Comparing TPD or income protection insurance? Understand the difference between Any vs Own Occupation cover.
Any occupation cover and own occupation cover are two types of cover that apply to Total and Permanent Disability Insurance (TPD) and Income Protection Insurance. They sound similar but are different when it comes to claim time.
Both payout when injury or illness forces you out of work...
But the key difference is the types of jobs you are forced out of.
Covers you as long as you are unable to work in your own occupation or profession (i.e. the job you have currently been working in).
Covers you if unable to return to the workforce in any occupation that is suited to your education, training or experience. This is a much broader definition that's harder to prove.
So how does it work? The table below discusses that ways in which a payout is triggered for both types of cover.
Own vs Any Occupation: When do they payout?
This will depend on the extent of your disability and your ability to work.
|Extent of your disability|
|Your disability leaves you unable to work in any type of occupation.|
|You can no longer work in your occupation form before but you are still able to work in a different field e.g. anything suited to you:|
There is an upside to both types of policies and it essentially comes down to a matter of preference.
Own occupation cover is the preferred type of cover to have, as it provides you with the greatest opportunity to make a successful claim, given how specific the terms are. Because of this, it’s also the more expensive of the two types of cover and is harder to take out. It’s also limited to certain types of occupations.
Unlike own occupation, its terms are quite broad and an insurer could argue that there are suitable jobs that you could perform, some of which might bear little resemblance to your previous occupation. The upshot of this is that any occupation cover is the cheaper form of cover as it's harder to make a claim for a disability (in comparison to own occupation cover).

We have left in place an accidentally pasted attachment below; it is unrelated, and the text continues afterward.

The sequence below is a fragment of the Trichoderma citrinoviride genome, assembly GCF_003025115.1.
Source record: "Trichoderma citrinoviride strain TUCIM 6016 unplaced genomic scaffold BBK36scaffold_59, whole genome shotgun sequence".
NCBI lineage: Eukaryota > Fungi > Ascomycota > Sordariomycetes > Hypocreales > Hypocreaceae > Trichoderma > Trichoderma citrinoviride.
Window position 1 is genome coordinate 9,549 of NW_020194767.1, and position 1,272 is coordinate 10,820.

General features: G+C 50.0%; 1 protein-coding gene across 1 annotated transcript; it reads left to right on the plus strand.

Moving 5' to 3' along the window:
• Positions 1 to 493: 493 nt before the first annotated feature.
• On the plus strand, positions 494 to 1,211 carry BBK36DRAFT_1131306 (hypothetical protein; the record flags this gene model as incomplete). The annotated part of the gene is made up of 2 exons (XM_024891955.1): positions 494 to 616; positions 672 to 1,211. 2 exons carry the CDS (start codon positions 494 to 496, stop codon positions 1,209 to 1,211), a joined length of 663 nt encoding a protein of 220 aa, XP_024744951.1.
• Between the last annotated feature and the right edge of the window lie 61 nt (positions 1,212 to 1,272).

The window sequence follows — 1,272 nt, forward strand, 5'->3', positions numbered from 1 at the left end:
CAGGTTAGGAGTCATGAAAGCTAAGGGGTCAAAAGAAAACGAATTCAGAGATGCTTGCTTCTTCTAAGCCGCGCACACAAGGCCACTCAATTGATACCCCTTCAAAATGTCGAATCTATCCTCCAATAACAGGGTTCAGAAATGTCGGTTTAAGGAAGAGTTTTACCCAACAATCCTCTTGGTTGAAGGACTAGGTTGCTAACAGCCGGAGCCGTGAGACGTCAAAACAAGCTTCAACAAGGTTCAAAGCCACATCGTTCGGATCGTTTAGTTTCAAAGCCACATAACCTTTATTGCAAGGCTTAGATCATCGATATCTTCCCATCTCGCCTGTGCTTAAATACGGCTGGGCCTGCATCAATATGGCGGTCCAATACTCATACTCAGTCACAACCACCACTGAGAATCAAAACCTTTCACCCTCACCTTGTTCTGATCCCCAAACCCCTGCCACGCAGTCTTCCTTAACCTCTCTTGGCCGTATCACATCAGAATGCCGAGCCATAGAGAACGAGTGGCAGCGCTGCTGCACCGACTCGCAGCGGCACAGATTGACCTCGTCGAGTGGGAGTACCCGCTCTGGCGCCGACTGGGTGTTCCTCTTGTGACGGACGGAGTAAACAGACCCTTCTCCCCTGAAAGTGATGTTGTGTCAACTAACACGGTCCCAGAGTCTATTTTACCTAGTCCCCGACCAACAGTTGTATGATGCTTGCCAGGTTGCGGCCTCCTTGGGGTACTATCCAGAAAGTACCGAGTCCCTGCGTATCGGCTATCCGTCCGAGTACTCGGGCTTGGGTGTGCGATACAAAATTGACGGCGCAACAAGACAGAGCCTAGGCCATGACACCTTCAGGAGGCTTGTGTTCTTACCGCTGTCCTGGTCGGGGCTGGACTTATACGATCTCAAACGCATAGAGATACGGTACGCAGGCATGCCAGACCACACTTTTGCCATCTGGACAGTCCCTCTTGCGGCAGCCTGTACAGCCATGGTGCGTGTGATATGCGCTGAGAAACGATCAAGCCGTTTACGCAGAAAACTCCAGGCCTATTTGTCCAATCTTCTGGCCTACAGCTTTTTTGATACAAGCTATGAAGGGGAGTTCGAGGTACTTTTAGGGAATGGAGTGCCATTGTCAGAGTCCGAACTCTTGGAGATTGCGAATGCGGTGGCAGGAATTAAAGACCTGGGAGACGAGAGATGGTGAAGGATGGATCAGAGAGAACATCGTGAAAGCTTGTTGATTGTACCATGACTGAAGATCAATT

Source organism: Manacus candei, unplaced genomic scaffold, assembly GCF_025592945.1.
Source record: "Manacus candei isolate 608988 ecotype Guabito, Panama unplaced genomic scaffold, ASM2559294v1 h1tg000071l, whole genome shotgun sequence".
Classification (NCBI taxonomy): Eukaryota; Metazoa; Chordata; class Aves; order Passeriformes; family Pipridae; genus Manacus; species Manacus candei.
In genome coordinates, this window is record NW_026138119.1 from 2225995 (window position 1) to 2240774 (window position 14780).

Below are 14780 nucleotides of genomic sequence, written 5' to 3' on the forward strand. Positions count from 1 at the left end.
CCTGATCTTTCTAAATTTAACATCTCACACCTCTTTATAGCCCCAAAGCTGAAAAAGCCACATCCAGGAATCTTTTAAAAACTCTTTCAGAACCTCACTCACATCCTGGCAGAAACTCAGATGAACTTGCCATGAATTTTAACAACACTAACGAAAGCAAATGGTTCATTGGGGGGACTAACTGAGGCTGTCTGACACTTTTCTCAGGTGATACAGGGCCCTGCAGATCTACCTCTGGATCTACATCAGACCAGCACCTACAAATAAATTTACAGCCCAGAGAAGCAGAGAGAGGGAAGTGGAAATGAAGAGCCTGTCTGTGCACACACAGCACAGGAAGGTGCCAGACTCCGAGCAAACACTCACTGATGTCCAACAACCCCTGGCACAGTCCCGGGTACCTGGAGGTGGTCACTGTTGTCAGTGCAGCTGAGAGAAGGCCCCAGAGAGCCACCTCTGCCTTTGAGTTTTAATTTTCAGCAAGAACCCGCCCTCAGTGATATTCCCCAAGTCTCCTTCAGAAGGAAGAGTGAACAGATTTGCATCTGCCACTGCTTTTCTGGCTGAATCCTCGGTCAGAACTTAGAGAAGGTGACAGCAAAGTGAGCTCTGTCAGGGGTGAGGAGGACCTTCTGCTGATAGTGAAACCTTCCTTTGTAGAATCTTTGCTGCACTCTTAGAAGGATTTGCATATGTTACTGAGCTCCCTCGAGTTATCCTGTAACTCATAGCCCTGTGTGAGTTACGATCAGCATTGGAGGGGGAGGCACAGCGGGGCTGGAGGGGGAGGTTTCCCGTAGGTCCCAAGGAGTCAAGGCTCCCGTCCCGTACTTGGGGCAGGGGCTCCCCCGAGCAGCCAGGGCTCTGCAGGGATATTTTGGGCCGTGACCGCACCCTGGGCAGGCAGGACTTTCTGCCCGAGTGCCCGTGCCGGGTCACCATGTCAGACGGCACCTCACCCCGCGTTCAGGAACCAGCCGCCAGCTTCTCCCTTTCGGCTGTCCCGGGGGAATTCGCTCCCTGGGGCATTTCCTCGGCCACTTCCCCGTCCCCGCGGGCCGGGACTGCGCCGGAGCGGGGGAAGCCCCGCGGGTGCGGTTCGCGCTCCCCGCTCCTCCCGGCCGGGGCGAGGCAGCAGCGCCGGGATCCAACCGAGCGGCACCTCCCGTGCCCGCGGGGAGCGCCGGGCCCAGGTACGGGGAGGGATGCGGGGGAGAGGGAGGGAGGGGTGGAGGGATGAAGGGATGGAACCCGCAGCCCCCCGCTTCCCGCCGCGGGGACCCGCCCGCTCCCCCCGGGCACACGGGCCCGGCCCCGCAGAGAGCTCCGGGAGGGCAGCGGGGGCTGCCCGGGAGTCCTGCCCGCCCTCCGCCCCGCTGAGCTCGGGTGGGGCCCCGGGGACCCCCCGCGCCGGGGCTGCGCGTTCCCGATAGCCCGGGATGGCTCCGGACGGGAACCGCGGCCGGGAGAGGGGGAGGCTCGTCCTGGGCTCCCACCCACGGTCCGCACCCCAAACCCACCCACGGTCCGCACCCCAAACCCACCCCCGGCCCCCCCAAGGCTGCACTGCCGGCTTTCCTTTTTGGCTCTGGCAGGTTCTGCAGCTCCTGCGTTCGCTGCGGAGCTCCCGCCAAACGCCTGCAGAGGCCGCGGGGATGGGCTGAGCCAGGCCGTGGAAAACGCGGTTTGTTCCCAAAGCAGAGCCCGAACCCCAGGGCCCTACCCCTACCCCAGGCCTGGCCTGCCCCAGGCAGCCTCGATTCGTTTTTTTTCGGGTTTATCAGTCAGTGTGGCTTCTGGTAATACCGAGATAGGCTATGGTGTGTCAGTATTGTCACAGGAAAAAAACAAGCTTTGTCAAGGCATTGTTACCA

|Own occupation||Clearer definition of disability||More expensive than Any Occupation|
|Greater chance of a payout in a claim||Available to less occupation types|
|Won't payout in superannuation / No longer available|
|Less expensive than Own Occupation||Less clear definition of a disability|
|Available for more occupation types||Less chance of receiving payout|
|Available in superannuation policies|
The any occupation and own occupation definitions apply to Total and Permanent Disability (TPD) Insurance and Income Protection Insurance.
Own occupation cover in a TPD Insurance policy means you will receive a payout if you are totally and permanently disabled and are unable to work in your usual occupation or chosen field of employment.
Any occupation cover in a TPD policy means you can claim if you are totally and permanently disabled and can’t work in any occupation that you are suited to by education, training or experience.
Own occupation cover in an Income Protection policy means you will be covered if you are unable to work in your chosen profession due to illness or injury.
Any occupation cover in an Income Protection policy means you will be covered if you cannot work in any occupation you are suited to by education, training or experience due to illness or injury.
Consider this when applying for income protection insurance
Because Income Protection Insurance protects your ability to earn with most policies paying up to 75% of your current net income, having own occupation cover with this type of insurance is infinitely preferable. If you held any occupation cover and were deemed fit to work in some other job requiring few skills or little experience, you could find yourself earning considerably less, something that Income Protection Insurance is designed to prevent.
Recent amendments to The Tax Act have made any occupation cover preferable to own occupation cover, at least for TPD Insurance. This is because the new legislation has made TPD premiums tax deductible to the extent that they relate to a superannuation disability benefit.
This is defined as a benefit paid to a person because they suffer from ill health and have been certified as unlikely to ever be gainfully employed in a capacity for which they are reasonably qualified due to education, training or experience.
While most policies with any occupation cover have definitions quite similar to this, those with own occupation cover are usually quite different, meaning that your TPD premiums won’t be tax deductible.